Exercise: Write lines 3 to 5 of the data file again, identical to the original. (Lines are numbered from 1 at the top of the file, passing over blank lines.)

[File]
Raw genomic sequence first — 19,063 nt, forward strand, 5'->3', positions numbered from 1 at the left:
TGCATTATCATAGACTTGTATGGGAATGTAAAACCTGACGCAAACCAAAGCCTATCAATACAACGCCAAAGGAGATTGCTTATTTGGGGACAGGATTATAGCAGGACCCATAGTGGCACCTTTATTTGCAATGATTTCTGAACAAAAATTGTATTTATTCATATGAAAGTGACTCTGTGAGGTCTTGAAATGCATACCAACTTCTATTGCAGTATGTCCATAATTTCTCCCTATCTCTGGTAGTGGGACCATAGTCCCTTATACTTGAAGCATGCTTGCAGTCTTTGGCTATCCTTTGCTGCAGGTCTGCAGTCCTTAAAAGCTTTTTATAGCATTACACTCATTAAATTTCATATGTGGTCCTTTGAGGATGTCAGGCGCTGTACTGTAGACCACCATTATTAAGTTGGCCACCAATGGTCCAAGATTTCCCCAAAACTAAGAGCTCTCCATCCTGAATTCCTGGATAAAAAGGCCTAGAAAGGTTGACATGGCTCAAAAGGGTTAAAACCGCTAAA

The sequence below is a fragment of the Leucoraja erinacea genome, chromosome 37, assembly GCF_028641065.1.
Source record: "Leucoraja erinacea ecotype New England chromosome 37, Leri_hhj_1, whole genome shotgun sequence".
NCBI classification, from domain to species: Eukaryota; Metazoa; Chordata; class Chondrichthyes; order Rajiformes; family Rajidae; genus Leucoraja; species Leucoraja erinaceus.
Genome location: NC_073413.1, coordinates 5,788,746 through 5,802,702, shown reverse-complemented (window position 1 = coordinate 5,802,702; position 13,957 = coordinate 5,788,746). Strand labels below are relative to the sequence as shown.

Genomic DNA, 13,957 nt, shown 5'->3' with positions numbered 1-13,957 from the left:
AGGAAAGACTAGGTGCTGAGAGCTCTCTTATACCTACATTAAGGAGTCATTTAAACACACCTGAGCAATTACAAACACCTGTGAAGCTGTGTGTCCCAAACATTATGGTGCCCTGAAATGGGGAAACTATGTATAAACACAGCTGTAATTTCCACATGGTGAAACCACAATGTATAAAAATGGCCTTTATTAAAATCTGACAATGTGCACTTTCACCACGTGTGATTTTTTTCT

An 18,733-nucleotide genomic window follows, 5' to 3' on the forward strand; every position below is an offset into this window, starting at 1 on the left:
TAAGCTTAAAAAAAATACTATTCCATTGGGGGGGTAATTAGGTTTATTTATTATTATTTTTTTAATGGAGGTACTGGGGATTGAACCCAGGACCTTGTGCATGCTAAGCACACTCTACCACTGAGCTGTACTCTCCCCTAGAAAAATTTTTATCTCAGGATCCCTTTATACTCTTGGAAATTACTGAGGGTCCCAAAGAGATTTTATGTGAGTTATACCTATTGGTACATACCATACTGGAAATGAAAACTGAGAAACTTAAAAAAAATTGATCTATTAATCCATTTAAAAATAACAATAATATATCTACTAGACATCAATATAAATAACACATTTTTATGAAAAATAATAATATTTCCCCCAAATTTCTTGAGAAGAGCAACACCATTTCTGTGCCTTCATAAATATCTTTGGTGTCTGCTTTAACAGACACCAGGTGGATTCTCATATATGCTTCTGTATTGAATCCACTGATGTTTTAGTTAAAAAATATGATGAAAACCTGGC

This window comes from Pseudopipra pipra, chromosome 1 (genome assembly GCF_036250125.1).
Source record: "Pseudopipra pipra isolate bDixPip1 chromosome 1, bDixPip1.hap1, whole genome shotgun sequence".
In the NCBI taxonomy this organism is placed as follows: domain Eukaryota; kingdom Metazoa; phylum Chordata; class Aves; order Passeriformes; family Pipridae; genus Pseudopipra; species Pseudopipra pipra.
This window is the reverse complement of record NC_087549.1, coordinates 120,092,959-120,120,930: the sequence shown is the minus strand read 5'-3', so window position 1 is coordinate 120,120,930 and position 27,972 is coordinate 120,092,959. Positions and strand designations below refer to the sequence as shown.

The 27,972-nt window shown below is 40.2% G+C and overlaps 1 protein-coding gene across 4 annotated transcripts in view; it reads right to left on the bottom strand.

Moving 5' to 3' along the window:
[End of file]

The sequence below is a fragment of the Leucoraja erinacea genome, chromosome 37, assembly GCF_028641065.1.
Source record: "Leucoraja erinacea ecotype New England chromosome 37, Leri_hhj_1, whole genome shotgun sequence".
NCBI classification, from domain to species: Eukaryota; Metazoa; Chordata; class Chondrichthyes; order Rajiformes; family Rajidae; genus Leucoraja; species Leucoraja erinaceus.